The goal of this study was to assess the safety and feasibility of PulseRider, a novel endovascular stent, in the treatment of intracranial bifurcation aneurysms with wide necks. The authors present the initial results of the first 10 cases in which the PulseRider device was used.
Patients whose aneurysms were intended to be treated with the PulseRider device at 2 institutions in the United Kingdom were identified prospectively. Patient demographics, procedural details, immediate neurological and clinical status, and immediate angiographic outcomes and 6-month clinical and imaging follow-up were recorded prospectively.
At the end of the procedure, all 10 patients showed complete aneurysm occlusion (Raymond Class 1). There were no significant intraprocedural complications except for an occurrence of thromboembolism without clinical sequelae. There was no occurrence of aneurysm rupture or vessel dissection. At 6-month follow-up, 7 and 3 patients had modified Rankin Scale scores of 0 and 1, respectively. All 10 patients had stable aneurysm occlusion (Raymond Class 1) and daughter vessel intraluminal patency on 6-month follow-up catheter angiography.
The authors' early experience with the PulseRider device demonstrates that it is a safe and effective adjunct in the treatment of bifurcation aneurysms with wide necks arising at the middle cerebral artery bifurcation, anterior cerebral artery, basilar apex, and carotid terminus. It works by providing a scaffold at the neck of the bifurcation aneurysm, enabling neck remodeling and coil support while maintaining parent vessel intraluminal patency. Early clinical and radiological follow-up showed good functional outcome and stable occlusion rates, respectively. Further data are needed to assess medium- and long-term outcomes with PulseRider.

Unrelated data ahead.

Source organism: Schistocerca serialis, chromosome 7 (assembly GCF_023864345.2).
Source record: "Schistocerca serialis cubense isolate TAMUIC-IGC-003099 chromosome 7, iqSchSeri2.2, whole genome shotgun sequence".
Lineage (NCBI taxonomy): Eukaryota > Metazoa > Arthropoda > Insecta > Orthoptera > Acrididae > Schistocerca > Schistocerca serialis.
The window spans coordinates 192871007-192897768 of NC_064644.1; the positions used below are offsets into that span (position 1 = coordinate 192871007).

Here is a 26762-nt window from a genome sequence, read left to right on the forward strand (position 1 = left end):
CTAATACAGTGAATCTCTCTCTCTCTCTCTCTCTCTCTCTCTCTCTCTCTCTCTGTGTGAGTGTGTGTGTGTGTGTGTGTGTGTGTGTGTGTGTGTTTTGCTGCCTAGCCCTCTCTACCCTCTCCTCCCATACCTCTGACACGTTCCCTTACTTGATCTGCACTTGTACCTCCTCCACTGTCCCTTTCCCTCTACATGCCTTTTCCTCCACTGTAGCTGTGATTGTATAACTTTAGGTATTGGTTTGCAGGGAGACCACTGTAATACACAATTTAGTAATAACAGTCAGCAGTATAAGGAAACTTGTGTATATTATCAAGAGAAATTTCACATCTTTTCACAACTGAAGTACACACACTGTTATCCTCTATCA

Soumya Mukherjee, Bhaskar Thakur, Dolin Bhagawati, Dimpu Bhagawati, Samira Akmal, Vasileios Arzoglou, John Yeh, and Habib Ellamushi
The authors assess the utility of routine biopsy at vertebroplasty for vertebral compression fracture (VCF) as a tool in the early detection of malignancy in presumed benign VCF.